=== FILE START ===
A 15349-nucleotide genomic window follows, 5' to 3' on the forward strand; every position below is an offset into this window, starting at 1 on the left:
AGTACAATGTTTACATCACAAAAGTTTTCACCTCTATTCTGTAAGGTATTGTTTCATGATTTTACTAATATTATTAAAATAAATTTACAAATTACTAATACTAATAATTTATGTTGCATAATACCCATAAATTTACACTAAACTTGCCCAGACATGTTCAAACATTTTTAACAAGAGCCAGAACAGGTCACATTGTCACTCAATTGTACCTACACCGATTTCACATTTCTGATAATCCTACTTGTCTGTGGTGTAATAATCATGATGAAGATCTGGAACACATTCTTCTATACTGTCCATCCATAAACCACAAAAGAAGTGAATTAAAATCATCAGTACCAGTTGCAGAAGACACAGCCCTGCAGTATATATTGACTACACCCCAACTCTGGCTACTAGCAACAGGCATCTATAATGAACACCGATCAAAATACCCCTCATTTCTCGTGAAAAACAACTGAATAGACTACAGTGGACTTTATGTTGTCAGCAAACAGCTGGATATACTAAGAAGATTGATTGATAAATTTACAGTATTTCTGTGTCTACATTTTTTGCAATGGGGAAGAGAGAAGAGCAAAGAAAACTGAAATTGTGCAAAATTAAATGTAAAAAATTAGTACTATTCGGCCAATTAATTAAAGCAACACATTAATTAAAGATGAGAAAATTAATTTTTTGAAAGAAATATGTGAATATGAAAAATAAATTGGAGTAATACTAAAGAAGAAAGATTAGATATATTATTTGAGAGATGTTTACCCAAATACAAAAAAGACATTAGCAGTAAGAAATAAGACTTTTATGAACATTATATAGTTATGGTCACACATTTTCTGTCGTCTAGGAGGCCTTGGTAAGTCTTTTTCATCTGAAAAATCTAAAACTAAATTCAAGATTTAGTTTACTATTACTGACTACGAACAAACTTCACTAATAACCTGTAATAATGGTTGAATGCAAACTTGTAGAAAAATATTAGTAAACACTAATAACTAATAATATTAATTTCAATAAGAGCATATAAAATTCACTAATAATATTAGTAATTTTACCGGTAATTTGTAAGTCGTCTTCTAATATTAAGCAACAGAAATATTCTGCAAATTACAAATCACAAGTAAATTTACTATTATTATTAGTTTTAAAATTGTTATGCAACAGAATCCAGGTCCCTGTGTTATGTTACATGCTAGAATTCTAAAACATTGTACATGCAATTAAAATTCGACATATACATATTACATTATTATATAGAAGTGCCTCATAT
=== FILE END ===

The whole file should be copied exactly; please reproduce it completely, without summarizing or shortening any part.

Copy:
A 15349-nucleotide genomic window follows, 5' to 3' on the forward strand; every position below is an offset into this window, starting at 1 on the left:
AGTACAATGTTTACATCACAAAAGTTTTCACCTCTATTCTGTAAGGTATTGTTTCATGATTTTACTAATATTATTAAAATAAATTTACAAATTACTAATACTAATAATTTATGTTGCATAATACCCATAAATTTACACTAAACTTGCCCAGACATGTTCAAACATTTTTAACAAGAGCCAGAACAGGTCACATTGTCACTCAATTGTACCTACACCGATTTCACATTTCTGATAATCCTACTTGTCTGTGGTGTAATAATCATGATGAAGATCTGGAACACATTCTTCTATACTGTCCATCCATAAACCACAAAAGAAGTGAATTAAAATCATCAGTACCAGTTGCAGAAGACACAGCCCTGCAGTATATATTGACTACACCCCAACTCTGGCTACTAGCAACAGGCATCTATAATGAACACCGATCAAAATACCCCTCATTTCTCGTGAAAAACAACTGAATAGACTACAGTGGACTTTATGTTGTCAGCAAACAGCTGGATATACTAAGAAGATTGATTGATAAATTTACAGTATTTCTGTGTCTACATTTTTTGCAATGGGGAAGAGAGAAGAGCAAAGAAAACTGAAATTGTGCAAAATTAAATGTAAAAAATTAGTACTATTCGGCCAATTAATTAAAGCAACACATTAATTAAAGATGAGAAAATTAATTTTTTGAAAGAAATATGTGAATATGAAAAATAAATTGGAGTAATACTAAAGAAGAAAGATTAGATATATTATTTGAGAGATGTTTACCCAAATACAAAAAAGACATTAGCAGTAAGAAATAAGACTTTTATGAACATTATATAGTTATGGTCACACATTTTCTGTCGTCTAGGAGGCCTTGGTAAGTCTTTTTCATCTGAAAAATCTAAAACTAAATTCAAGATTTAGTTTACTATTACTGACTACGAACAAACTTCACTAATAACCTGTAATAATGGTTGAATGCAAACTTGTAGAAAAATATTAGTAAACACTAATAACTAATAATATTAATTTCAATAAGAGCATATAAAATTCACTAATAATATTAGTAATTTTACCGGTAATTTGTAAGTCGTCTTCTAATATTAAGCAACAGAAATATTCTGCAAATTACAAATCACAAGTAAATTTACTATTATTATTAGTTTTAAAATTGTTATGCAACAGAATCCAGGTCCCTGTGTTATGTTACATGCTAGAATTCTAAAACATTGTACATGCAATTAAAATTCGACATATACATATTACATTATTATATAGAAGTGCCTCATAT